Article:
MDOT has plans to reconstruct the I-75 business loop from Woodward Avenue to I-75.

MDOT has plans to reconstruct the I-75 business loop from Woodward Avenue to I-75.

Photo by Erin Sanchez

MDOT to keep Square Lake ramp to eastbound I-75 in Bloomfield Township

By: Mary Beth Almond | Birmingham-Bloomfield Eagle | Published May 1, 2023


BLOOMFIELD TOWNSHIP— An outcry of concern from Bloomfield Township residents has prompted the Michigan Department of Transportation to keep the Square Lake Road ramp to the eastbound Interstate 75 business loop.

MDOT’s Oakland Transportation Service Center Manager Lori Swanson said MDOT was originally looking at removing the Square Lake Road ramp to eastbound I-75 business loop due to safety concerns while it works to rebuild the I-75 business loop — which comprises Square Lake Road, from Woodward Avenue to I-75 in Bloomfield Township.

Swanson said there is a big speed differential in the area and short-weave merge lanes.

“People on the business loop are at 70 mph, and then you have this ramp traffic trying to merge all the way over to the left to go on northbound 75, and they are doing 50 mph at the most,” Swanson said.

For a safe weaving movement, MDOT’s standards say there should be a minimum weaving distance of 1,000 feet, but the existing weaving distance in that location is approximately half of what it should be, Swanson noted.

“The volume of traffic that uses that ramp is also pretty low, so we were thinking maybe we could just remove it — there’s ramps down at Adams and M-59 — but when we went to get some public comments and see what people were thinking, it did not go over well,” she said.

Bloomfield Township Supervisor Dani Walsh said hundreds of residents, along with township and state officials, showed up to MDOT’s Feb. 27 public meeting on the project to object to the removal of the ramp.

“People were livid,” Walsh said. “People left, right, center, everybody wants better roads, so if something is going to make our roads worse, they are going to come out in force and tell you to stop.”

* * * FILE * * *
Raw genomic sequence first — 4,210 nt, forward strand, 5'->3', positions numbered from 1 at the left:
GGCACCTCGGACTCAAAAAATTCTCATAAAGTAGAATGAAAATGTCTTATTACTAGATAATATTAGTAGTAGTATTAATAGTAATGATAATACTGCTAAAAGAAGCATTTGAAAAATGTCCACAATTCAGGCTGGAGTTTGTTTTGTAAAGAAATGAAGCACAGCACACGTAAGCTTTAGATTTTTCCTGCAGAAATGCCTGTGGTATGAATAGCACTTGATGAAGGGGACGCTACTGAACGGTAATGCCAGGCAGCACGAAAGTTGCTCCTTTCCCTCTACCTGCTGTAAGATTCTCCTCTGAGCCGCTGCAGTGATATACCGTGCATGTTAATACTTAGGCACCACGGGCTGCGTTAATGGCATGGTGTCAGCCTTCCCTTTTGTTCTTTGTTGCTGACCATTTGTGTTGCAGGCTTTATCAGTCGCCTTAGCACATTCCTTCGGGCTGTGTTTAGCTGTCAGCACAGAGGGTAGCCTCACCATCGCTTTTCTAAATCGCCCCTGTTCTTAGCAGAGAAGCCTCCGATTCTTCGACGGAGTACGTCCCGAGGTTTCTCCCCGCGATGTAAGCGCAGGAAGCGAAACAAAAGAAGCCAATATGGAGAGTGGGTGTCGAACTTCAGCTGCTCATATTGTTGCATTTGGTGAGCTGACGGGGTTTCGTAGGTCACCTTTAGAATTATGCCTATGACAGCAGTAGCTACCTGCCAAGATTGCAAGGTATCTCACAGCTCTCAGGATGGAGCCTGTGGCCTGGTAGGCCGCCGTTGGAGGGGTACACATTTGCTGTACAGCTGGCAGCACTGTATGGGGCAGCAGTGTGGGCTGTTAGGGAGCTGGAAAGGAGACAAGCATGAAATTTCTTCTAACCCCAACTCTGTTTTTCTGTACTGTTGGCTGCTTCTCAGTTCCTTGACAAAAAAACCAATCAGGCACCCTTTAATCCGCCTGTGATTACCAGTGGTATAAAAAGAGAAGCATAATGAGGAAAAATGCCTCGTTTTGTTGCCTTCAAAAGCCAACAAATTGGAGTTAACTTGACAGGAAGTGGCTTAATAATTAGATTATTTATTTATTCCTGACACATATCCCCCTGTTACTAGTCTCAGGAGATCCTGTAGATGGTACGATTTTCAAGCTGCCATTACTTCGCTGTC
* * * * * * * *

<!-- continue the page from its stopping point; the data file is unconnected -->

Business owners shared how the ramp removal would negatively impact their business, community members argued it would increase traffic in their neighborhoods, and both Bloomfield Township Police Chief James Gallagher and Fire Chief John LeRoy expressed their concerns about the increased response times to incidents and proposed routes that would take public safety 2 miles out of the township’s jurisdiction to get to the highway.

“I said, ‘you may see a tiny little ramp, but this is a major feed for public safety to get access in the area, for buses and for all of the people that moved to that area because of the quick access onto the expressway,” Walsh explained. “We also have new commercial buildings going up in our neighboring communities that are going to bring more traffic to that ramp, and you cannot put that onto our main roads — because a lot of the detour was aiming toward Square Lake, doing large truck u-turns on those Michigan lefts, which of course, Square Lake is already a pretty big delayed area, so we didn’t want to add more trucks because then my public safety would have an even harder time getting to accidents or issues in the area.”

Since then, MDOT has decided to keep the ramp, opting instead to shift it a bit west, according to Swanson.

“People had thought we had already made up our minds that we were going to do this, but we were going out for public comment to find out what the thoughts were, and if they didn’t like it, we would take it back and do exactly what we did and put our thinking caps back on and see how we could make it work. That is what we did.”

The new plan is for MDOT to shift two ramps — the ramp from Square Lake to the I-75 business loop, as well as the ramp from the I-75 business loop to Square Lake — west toward Opdyke to get the optimal 1,000 feet of weave distance under MDOT’s standards.

“All the same movements will be there, they will just be shifted slightly to the west, so, hopefully, everyone will be happy and it will improve the safety out there,” Swanson said.

The project also includes replacing the pavement, and improving storm sewers, the ramp at the Opdyke Road interchange and safety.

Officials said the change in plans will cost MDOT an extra $2 million-$3 million.

“We were able to juggle some things and make it work on our end,” Swanson explained.

MDOT officials said the project is slated to go out for bid in October and construction will likely start in March of 2024.

“Construction will just be one season, so we will be done by November of 2024,” said Swanson.

Walsh said the collaboration shows how residents, municipal leaders, legislators and organizations can work together to make a difference.

“When we do get together to work, we are working together to find a better solution,” she said. “I don’t think MDOT gets enough credit for that. While we are always frustrated when things catch us off guard, the nice thing is they will work with you, and I appreciate that. … They really have stepped up to work with us.”

For more information on the project, call MDOT at (517) 335-4381 or Bloomfield Township at (248) 433-7700.